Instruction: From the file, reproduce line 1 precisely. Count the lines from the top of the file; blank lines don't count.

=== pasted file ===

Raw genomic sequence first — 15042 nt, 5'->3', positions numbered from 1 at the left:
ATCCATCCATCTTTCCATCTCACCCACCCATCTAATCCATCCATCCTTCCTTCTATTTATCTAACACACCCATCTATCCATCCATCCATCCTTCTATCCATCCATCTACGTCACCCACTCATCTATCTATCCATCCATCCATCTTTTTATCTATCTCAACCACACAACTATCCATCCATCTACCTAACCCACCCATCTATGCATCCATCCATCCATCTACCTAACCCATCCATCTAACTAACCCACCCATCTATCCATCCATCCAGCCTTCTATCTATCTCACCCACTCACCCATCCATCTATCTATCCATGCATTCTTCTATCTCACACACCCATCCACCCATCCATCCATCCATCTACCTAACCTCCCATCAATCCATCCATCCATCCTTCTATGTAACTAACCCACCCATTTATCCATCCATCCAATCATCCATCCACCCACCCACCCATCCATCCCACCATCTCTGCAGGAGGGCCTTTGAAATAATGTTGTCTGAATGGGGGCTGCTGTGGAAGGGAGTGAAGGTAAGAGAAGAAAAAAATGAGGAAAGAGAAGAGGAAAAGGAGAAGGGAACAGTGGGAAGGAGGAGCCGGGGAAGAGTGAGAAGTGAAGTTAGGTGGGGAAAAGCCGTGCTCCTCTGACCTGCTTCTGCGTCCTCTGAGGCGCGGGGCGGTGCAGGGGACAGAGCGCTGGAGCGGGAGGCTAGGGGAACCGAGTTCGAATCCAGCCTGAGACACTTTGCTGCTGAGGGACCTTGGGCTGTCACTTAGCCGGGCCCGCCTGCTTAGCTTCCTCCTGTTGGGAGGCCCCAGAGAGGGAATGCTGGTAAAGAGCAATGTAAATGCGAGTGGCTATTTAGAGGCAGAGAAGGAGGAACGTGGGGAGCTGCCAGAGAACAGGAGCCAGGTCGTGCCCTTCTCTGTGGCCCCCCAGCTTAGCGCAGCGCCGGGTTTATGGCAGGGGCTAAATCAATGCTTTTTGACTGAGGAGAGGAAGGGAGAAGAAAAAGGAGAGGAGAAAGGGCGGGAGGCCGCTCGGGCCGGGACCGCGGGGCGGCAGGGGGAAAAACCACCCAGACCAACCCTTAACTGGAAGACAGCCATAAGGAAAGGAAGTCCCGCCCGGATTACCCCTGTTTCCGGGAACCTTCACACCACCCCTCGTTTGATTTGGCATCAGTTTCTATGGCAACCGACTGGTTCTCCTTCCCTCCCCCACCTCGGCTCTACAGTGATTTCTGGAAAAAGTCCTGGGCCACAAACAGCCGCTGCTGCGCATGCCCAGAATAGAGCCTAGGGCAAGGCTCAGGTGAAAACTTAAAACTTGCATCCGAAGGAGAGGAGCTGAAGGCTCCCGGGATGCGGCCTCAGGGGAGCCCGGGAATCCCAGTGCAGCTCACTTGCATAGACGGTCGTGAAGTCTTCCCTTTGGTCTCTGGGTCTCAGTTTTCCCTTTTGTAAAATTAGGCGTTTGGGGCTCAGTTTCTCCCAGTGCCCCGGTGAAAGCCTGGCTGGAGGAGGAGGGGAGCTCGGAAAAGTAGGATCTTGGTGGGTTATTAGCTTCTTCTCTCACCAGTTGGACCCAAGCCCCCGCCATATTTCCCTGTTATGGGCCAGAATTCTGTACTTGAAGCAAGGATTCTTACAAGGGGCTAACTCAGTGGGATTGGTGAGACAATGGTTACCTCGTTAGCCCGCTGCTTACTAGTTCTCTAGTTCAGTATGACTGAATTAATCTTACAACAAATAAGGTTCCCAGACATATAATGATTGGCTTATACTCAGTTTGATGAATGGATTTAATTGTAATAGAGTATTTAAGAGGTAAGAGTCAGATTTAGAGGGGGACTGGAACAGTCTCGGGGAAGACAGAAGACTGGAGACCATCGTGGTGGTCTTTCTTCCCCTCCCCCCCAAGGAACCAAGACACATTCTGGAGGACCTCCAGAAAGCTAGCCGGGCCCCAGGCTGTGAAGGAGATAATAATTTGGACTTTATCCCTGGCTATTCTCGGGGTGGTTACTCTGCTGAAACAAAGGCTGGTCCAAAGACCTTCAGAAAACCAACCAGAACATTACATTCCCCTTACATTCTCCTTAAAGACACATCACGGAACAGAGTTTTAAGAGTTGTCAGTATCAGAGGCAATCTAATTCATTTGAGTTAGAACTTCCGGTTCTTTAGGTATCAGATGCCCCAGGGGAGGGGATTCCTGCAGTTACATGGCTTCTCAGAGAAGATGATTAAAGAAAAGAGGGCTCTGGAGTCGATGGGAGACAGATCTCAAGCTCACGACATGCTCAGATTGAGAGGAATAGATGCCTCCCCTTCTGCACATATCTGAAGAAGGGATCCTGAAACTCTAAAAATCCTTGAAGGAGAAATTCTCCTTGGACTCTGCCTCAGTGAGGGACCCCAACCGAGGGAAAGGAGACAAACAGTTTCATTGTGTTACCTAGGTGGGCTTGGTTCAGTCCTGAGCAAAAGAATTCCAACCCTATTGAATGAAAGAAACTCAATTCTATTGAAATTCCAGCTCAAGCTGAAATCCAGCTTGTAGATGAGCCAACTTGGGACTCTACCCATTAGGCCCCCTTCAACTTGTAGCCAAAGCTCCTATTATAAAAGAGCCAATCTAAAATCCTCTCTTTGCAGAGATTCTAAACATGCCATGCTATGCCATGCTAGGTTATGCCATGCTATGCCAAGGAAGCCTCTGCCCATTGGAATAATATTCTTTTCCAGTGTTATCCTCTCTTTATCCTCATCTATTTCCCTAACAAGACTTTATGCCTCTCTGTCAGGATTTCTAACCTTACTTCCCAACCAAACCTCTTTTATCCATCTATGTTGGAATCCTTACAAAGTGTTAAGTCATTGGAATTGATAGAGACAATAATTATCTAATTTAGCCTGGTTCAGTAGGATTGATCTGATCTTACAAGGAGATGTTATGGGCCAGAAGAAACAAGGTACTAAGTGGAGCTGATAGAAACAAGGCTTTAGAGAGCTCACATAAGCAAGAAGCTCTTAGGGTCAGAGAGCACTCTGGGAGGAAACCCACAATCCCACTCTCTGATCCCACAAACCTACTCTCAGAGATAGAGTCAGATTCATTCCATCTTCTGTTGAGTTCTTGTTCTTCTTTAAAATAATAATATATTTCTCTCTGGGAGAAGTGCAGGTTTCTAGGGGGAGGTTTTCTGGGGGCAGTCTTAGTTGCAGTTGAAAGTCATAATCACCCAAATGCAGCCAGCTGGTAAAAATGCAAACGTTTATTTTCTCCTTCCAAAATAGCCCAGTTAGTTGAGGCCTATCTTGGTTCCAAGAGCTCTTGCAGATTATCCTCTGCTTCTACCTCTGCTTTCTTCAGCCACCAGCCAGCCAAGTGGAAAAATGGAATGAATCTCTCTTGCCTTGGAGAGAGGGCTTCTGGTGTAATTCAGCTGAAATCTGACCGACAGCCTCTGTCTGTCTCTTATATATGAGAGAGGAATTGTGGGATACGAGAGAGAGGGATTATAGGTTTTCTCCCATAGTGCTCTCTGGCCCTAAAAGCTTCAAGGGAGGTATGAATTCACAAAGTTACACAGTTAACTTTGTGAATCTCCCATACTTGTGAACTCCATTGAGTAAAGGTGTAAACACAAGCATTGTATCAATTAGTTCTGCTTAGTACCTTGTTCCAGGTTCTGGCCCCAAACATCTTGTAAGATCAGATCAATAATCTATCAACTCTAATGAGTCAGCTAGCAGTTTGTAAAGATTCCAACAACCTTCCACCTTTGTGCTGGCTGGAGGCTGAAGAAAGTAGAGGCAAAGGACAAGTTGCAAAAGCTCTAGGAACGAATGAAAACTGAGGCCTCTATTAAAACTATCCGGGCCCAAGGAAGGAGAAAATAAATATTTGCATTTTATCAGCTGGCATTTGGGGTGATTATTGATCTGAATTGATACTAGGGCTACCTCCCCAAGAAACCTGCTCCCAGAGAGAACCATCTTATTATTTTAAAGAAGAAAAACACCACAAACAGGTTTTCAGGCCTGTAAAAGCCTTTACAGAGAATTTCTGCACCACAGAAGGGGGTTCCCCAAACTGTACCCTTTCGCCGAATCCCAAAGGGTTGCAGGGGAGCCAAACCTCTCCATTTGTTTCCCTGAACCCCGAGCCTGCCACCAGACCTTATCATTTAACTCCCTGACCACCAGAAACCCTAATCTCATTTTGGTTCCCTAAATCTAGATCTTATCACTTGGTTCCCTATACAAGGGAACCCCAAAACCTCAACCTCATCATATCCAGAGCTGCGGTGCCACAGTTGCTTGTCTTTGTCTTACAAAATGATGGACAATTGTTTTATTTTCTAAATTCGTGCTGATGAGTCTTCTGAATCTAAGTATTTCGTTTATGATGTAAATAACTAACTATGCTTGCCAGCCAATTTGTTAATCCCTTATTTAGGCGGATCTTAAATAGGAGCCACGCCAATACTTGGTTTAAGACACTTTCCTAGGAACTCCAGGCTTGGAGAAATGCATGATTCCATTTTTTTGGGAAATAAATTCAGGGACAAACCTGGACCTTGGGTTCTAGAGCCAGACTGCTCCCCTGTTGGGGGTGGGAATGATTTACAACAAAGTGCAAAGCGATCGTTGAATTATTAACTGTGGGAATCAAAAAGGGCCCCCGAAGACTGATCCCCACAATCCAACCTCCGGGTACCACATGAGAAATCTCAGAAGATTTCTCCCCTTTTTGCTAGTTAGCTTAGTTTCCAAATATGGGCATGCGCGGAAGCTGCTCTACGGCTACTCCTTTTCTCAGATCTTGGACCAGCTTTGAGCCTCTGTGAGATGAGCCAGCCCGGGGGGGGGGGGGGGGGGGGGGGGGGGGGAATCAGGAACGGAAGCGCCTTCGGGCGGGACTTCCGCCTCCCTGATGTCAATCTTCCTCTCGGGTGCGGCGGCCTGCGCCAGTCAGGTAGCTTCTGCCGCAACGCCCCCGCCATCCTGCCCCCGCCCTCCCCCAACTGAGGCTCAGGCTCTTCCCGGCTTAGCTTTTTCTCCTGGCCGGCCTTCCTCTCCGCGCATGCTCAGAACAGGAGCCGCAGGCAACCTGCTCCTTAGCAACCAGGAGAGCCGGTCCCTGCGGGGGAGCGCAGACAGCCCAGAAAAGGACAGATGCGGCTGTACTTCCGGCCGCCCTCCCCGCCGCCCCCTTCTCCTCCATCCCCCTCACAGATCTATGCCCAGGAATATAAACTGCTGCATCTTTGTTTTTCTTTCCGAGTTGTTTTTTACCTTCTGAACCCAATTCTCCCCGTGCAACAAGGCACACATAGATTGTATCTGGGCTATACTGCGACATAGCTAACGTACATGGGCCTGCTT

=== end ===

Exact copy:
Raw genomic sequence first — 15042 nt, 5'->3', positions numbered from 1 at the left: